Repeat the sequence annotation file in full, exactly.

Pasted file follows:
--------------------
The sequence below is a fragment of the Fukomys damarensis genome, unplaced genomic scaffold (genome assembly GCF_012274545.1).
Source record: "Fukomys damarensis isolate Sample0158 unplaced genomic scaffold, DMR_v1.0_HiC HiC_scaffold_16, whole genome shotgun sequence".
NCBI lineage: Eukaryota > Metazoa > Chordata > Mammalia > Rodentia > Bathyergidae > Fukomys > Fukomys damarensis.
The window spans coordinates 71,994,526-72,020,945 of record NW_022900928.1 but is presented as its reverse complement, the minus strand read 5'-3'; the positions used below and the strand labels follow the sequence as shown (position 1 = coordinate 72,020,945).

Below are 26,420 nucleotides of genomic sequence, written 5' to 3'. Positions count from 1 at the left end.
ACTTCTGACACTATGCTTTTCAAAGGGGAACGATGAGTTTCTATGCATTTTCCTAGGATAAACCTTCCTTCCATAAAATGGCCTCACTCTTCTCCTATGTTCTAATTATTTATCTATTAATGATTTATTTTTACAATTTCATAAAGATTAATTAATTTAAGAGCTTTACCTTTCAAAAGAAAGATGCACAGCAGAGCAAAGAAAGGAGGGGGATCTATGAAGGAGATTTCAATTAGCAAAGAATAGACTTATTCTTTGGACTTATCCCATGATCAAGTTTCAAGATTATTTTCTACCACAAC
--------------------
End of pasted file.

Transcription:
The sequence below is a fragment of the Fukomys damarensis genome, unplaced genomic scaffold (genome assembly GCF_012274545.1).
Source record: "Fukomys damarensis isolate Sample0158 unplaced genomic scaffold, DMR_v1.0_HiC HiC_scaffold_16, whole genome shotgun sequence".
NCBI lineage: Eukaryota > Metazoa > Chordata > Mammalia > Rodentia > Bathyergidae > Fukomys > Fukomys damarensis.
The window spans coordinates 71,994,526-72,020,945 of record NW_022900928.1 but is presented as its reverse complement, the minus strand read 5'-3'; the positions used below and the strand labels follow the sequence as shown (position 1 = coordinate 72,020,945).

Below are 26,420 nucleotides of genomic sequence, written 5' to 3'. Positions count from 1 at the left end.
ACTTCTGACACTATGCTTTTCAAAGGGGAACGATGAGTTTCTATGCATTTTCCTAGGATAAACCTTCCTTCCATAAAATGGCCTCACTCTTCTCCTATGTTCTAATTATTTATCTATTAATGATTTATTTTTACAATTTCATAAAGATTAATTAATTTAAGAGCTTTACCTTTCAAAAGAAAGATGCACAGCAGAGCAAAGAAAGGAGGGGGATCTATGAAGGAGATTTCAATTAGCAAAGAATAGACTTATTCTTTGGACTTATCCCATGATCAAGTTTCAAGATTATTTTCTACCACAAC